The best part is that this roadmap’s utility goes beyond the internal team. You can also share a customer roadmap with the go-to-market (GTM) team so they can monitor progress in real time and keep customers informed. 

Of course, these examples only scratch the surface. Choose a roadmapping tool with product roadmap templates, then customize it to your unique situation and product goals.

Planning Your Product Roadmap

Before building a product roadmap, carefully consider what you need to communicate and how your audience will use the information. That will help you choose an appropriate roadmap format and which details to include. For example, if you need a roadmap for day-to-day project management and your team uses an agile approach for its work, an agile product roadmap (a.k.a. lean roadmap or fuzzy timeline) that presents your tasks in buckets like to-do, doing, done might be sensible.

However, don’t forget the other use cases for a product roadmap. If you are preparing for a board presentation, the strategy roadmap above that directly connects high-level product initiatives to company priorities is likely the better call. Or, you might wish to share your roadmaps with other functions to coordinate product planning with company events, content development, IT rollouts, human resource plans, etc.

How to Create a Product Roadmap

The basic steps for creating a product roadmap are relatively straightforward. The tricky part is choosing a tool that is simple to update and can help keep your team in sync. Although some development teams still build and present roadmaps using basic office tools like spreadsheets and slide decks, in today’s dynamic environments, most prefer purpose-built, collaborative tools, like Dragonboat, that make product roadmapping easy. So, pick a tool that suits you, then work through the following steps:

Step 1: Analyze your overall company objectives and product goals.

Your executive team is responsible for setting high-level company objectives and product vision. So, the first step when creating a product roadmap is determining what you can do to support those goals and how you will measure progress.

For example, if you are a SaaS organization with a solution that supports communications between schools and parents, your executives might set objectives such as:

  • Triple market share in the Pacific Northwest within one year to double revenues.
  • Increase teacher and parent adoption from 70% to 90% within two years.
  • Improve our ability to scale by driving efficiencies that allow us to grow our gross margin by 10% annually for three years.

Simply gather this information, ask clarifying questions, and then move to step 2.

Step 2: Determine which product initiatives to prioritize to pursue those goals.

Next, you will determine which product initiatives to include in your roadmap. Most product teams have an endless list of potential product additions and improvements. Review, prioritize, and augment that list using the company’s goals and objectives as your guide, then document those connections in your roadmap so you will always have an answer to the question “Why?”

For instance, to support the company objectives stated above, you might prioritize initiatives like the following:

  • Update our UI with customizable visual elements to support expansion into new regions and schools, allowing customers to localize their shared interface.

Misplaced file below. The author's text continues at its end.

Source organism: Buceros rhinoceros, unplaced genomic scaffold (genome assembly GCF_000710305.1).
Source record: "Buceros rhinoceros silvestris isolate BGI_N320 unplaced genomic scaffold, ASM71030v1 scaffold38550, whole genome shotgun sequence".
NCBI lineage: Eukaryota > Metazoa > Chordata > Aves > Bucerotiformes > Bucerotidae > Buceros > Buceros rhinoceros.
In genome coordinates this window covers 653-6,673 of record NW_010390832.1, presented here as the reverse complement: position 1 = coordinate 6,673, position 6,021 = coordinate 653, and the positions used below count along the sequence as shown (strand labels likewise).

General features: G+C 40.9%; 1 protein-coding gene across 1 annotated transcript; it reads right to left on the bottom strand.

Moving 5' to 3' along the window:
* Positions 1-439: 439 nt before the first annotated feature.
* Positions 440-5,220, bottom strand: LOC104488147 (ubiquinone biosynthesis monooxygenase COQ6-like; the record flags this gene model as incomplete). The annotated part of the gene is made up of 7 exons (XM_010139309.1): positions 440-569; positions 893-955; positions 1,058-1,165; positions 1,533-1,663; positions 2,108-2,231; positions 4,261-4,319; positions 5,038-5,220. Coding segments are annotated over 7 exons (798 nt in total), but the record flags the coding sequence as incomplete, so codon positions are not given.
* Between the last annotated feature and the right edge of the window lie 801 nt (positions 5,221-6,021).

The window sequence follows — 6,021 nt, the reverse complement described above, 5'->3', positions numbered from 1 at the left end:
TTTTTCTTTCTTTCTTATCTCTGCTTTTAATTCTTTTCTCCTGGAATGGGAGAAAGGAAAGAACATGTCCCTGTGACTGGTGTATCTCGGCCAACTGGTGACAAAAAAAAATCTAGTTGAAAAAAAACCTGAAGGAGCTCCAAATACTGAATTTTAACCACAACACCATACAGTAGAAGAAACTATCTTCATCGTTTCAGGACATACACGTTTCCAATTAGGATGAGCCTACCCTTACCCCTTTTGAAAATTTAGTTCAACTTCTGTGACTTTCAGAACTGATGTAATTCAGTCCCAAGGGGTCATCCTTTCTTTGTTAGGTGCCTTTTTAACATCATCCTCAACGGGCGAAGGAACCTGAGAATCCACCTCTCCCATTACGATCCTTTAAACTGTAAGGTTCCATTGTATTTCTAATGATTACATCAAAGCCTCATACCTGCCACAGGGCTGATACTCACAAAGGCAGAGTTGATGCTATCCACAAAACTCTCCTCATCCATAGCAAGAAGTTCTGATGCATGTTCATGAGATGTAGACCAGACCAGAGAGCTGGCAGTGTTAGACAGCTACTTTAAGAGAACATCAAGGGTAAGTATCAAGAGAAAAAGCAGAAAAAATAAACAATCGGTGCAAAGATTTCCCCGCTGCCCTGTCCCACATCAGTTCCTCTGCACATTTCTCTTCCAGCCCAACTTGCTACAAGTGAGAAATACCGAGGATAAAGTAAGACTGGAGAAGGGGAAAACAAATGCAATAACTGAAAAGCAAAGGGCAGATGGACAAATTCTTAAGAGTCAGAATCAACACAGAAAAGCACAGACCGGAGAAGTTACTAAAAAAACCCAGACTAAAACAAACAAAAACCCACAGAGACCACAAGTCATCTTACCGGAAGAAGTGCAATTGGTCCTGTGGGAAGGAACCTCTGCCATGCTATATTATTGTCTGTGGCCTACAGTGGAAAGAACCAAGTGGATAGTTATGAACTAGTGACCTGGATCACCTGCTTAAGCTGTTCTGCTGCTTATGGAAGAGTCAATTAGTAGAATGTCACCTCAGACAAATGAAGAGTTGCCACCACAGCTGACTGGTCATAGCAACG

• Build and launch features (such as form support and calendaring capabilities) to streamline administrative work like permission slips, conference requests, and volunteer management, thus increasing adoption and stickiness.
  • Support the Q3 launch of a teacher task force (trained individuals among our user base who can evangelize the solution) by adding capabilities for identifying and supporting the work of these crucial users. 
  • Develop and implement processes, procedures, and tools to improve internal efficiencies and reduce costs.

Step 3: Break each initiative down into the necessary actions to deliver.

Now, you are ready to get into the details. Break down your initiatives into tactics – customer research you must perform, technology to adopt, security issues to address, specific features you must develop, the documentation you must write, etc. And don’t forget to show the dependencies. That will help you see the scope of your work so you can move to the final step.

Step 4: Determine the timeline.

Once you are clear on everything that must occur to deliver on the company’s vision, develop a proposed timeline, given your priorities and available resources. In doing so, you will inevitably spot issues.

For instance, if you only have one developer with a particular set of skills, that could affect what you can do and when. Include that information in your roadmap to communicate what is possible and why.

Tips for Communicating Your Product Roadmap

Of course, once you create a roadmap that answers the “why,” you must present it to your target audience and gain alignment.

Arrive prepared to discuss your proposed path forward (in detail) and to negotiate solutions to any issues with knowledge. For example, if you have done the analysis and must change the expected timeline, there will likely be some questions and alternative solutions. Hiring an additional resource, trimming proposed features, etc. Do your best to anticipate this discussion and to offer solutions to keep communications productive.

Product Roadmaps: The Bottom Line

Product roadmaps are essential communication tools for your development team and the company at large. They are vital for planning and tracking your work, managing release dates, and updating stakeholders. However, if your roadmaps only address the what and when of your plans, you will find yourself tongue-tied when meeting with executives, sales teams, and others who will inevitably ask, “Why?”

Dragonboat can help you create roadmaps that answer this question. Book a time to meet with us today.

Bill Cushard

Bill Cushard is general manager of partner success at Dragonboat, the product portfolio management platform for outcome-driven product teams. Prior to joining Dragonboat, Bill held leadership roles in customer success, professional services, and marketing at ServiceRocket, Accenture, and E*TRADE Financial.